Lura A. White Elementary students went on a special field trip to the Shirley Middle School to watch and participate in a performance of Odaiko New England, a Japanese drumming ensemble from Woburn. The group gave performances for both elementary and middle school students.
Odaiko Executive and Artistic Director Mark Hideyuki Rooney, Assistant Artistic Director Juni Kobayashi, and fellow performer Greg Richards, are practiced in the modern art of Taiko, a Japanese drumming style that uses martial arts-like movements and “Ki-ais,” or shouting, to encourage high energy. Their performances not only presented high-energy rhythms that literally moved the students, but also incorporated humor and dramatizations of Japanese folktales to teach them about Japanese traditions and history.
The performers started by introducing the students to the various ways that drums have been used in Japanese culture. They simultaneously narrated and drummed a story of Juni Kobayashi’s journey around old Japan, “a country made of islands, with crashing waves, seabirds, and the scent of the sea air.” Rooney spoke of a country with huge hills and mountains, between which there are vibrant green, flat fields where rice is grown. As Kobayashi wandered around the stage, Rooney wove a tale of her travels to the cold Northeast, the warmer southern region around Kyoto, and to Kitakyushu, “where it gets as hot as Florida sometimes.”
Kobayashi dramatized her travels across water and, finally, to the highest peak in Japan, Mt. Fuji. As she rested, she drank in the soothing sounds of insects and forest creatures, until, suddenly, she heard a sound she had never heard before — a loud drumming. She followed this mysterious sound until it got louder and louder, and she came to the center of the village where the drummer stood. The villagers there were so friendly that they welcomed her and gave her rice seedlings to plant — but she did not know what to do with them. She tried eating them and then throwing them up in the air; it took the rhythm of the drum to teach her how to plant the seedlings in rows. Once the seedlings were planted, the drumming helped the farmer pray for rain.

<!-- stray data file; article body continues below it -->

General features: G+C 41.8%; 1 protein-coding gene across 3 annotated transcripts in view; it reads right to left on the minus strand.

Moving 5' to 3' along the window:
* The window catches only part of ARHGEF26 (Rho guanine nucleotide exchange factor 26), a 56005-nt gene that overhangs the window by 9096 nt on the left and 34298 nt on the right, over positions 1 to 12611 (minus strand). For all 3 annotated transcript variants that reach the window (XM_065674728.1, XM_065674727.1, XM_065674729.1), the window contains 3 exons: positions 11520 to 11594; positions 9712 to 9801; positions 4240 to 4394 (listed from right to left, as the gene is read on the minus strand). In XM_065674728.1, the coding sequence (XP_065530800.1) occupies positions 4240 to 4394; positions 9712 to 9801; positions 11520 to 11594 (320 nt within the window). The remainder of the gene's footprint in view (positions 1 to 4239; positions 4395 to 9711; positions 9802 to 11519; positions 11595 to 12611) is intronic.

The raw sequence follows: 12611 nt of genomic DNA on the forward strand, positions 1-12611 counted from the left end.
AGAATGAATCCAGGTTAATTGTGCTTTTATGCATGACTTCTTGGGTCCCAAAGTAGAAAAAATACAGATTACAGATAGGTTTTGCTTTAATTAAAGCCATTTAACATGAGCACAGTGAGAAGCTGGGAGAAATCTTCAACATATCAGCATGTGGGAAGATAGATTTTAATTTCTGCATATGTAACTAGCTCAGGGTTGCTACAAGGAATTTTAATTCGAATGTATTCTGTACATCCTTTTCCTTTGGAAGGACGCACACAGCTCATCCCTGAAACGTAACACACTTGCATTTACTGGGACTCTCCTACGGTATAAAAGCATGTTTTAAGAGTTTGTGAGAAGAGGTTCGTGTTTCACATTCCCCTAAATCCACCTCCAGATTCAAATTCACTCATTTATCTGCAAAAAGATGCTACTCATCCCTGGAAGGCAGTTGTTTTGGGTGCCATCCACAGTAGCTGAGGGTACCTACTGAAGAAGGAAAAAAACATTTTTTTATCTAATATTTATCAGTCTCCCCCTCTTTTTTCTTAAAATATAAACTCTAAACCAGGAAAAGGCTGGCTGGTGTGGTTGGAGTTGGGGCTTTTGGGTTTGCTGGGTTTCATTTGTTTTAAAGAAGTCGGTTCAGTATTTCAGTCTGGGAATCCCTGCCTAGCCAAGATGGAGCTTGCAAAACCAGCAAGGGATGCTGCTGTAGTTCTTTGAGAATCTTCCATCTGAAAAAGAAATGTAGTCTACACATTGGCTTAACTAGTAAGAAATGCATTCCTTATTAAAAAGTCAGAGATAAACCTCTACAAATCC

This entertaining dramatization taught the students that drums in Japan have been used to mark the boundaries of villages, to help with planting, and to facilitate the practice of religion.
Although the performers’ drumming and dramatic skills captivated the audience, the biggest hit of the 40-minute performance was the appearance of the Rain God — first- grade teacher Ken Dow — who was hidden behind a white mask and carrying a small water blaster with which he dampened students in the front two rows.
The Taiko drummers, or Uchite, performed other arrangements, taught the students how to Ki-ai in order to create energy, and introduced them to their instruments, which are struck with Banchi, or sticks made of deer antler.
Although Taiko is Japanese for “big drum,” it has come to mean any large or small drum used to make Taiko music. The performers introduced the students to three different types of drums. Odaiko is a large drum made of wood and covered with stretched, thick cowhide at both ends. Jozuke is a medium-sized drum that is shorter and covered with the thinner hide of a horse, giving it a higher pitch. The shime is a small high-pitched drum that is often used to provide a back beat in Taiko compositions. Shime have their drumheads pulled taut over a hoop by a lace of tension cords that can be tightened for a higher pitched sound.
Toward the end of the performance, several student volunteers were invited onstage to try a little drumming of their own. At the count of three in Japanese — ichi, ni, san — and a shout of “Tataki Mashoo,” or “Let’s beat the drum!” the young drummers beat out the rhythms demonstrated by their sensei, or teacher.
Through their captivating performance, Odaiko New England, brought to Shirley thanks to ShirleyArts! and the Shirley Parent-Teacher Association, demonstrated the power of Taiko in bringing people together and encouraging a greater appreciation of Asian American cultures. Although they used many drums, they offered one voice for cultural arts appreciation and the education of Shirley students.